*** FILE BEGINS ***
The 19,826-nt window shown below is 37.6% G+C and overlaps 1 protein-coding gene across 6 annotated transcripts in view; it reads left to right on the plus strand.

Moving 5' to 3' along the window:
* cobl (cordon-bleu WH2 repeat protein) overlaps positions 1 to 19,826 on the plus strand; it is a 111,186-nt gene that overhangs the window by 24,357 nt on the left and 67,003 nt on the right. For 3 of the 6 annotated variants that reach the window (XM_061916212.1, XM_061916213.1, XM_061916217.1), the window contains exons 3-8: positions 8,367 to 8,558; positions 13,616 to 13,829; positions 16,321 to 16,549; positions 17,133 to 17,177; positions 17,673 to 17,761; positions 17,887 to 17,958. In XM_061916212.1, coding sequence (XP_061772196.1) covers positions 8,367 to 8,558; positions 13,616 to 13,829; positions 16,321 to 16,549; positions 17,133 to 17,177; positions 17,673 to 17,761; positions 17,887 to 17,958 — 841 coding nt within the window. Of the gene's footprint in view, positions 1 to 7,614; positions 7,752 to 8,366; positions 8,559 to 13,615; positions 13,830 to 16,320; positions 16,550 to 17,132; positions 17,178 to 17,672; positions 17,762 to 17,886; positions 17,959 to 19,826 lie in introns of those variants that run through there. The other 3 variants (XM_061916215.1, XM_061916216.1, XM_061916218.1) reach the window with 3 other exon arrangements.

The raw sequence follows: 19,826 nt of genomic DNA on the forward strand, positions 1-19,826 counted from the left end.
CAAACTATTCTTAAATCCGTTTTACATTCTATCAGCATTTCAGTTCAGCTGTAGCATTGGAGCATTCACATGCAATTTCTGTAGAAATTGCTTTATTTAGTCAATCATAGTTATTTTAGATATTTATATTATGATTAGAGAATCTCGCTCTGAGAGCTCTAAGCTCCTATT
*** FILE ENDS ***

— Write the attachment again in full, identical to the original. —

The 19,826-nt window shown below is 37.6% G+C and overlaps 1 protein-coding gene across 6 annotated transcripts in view; it reads left to right on the plus strand.

Moving 5' to 3' along the window:
* cobl (cordon-bleu WH2 repeat protein) overlaps positions 1 to 19,826 on the plus strand; it is a 111,186-nt gene that overhangs the window by 24,357 nt on the left and 67,003 nt on the right. For 3 of the 6 annotated variants that reach the window (XM_061916212.1, XM_061916213.1, XM_061916217.1), the window contains exons 3-8: positions 8,367 to 8,558; positions 13,616 to 13,829; positions 16,321 to 16,549; positions 17,133 to 17,177; positions 17,673 to 17,761; positions 17,887 to 17,958. In XM_061916212.1, coding sequence (XP_061772196.1) covers positions 8,367 to 8,558; positions 13,616 to 13,829; positions 16,321 to 16,549; positions 17,133 to 17,177; positions 17,673 to 17,761; positions 17,887 to 17,958 — 841 coding nt within the window. Of the gene's footprint in view, positions 1 to 7,614; positions 7,752 to 8,366; positions 8,559 to 13,615; positions 13,830 to 16,320; positions 16,550 to 17,132; positions 17,178 to 17,672; positions 17,762 to 17,886; positions 17,959 to 19,826 lie in introns of those variants that run through there. The other 3 variants (XM_061916215.1, XM_061916216.1, XM_061916218.1) reach the window with 3 other exon arrangements.

The raw sequence follows: 19,826 nt of genomic DNA on the forward strand, positions 1-19,826 counted from the left end.
CAAACTATTCTTAAATCCGTTTTACATTCTATCAGCATTTCAGTTCAGCTGTAGCATTGGAGCATTCACATGCAATTTCTGTAGAAATTGCTTTATTTAGTCAATCATAGTTATTTTAGATATTTATATTATGATTAGAGAATCTCGCTCTGAGAGCTCTAAGCTCCTATT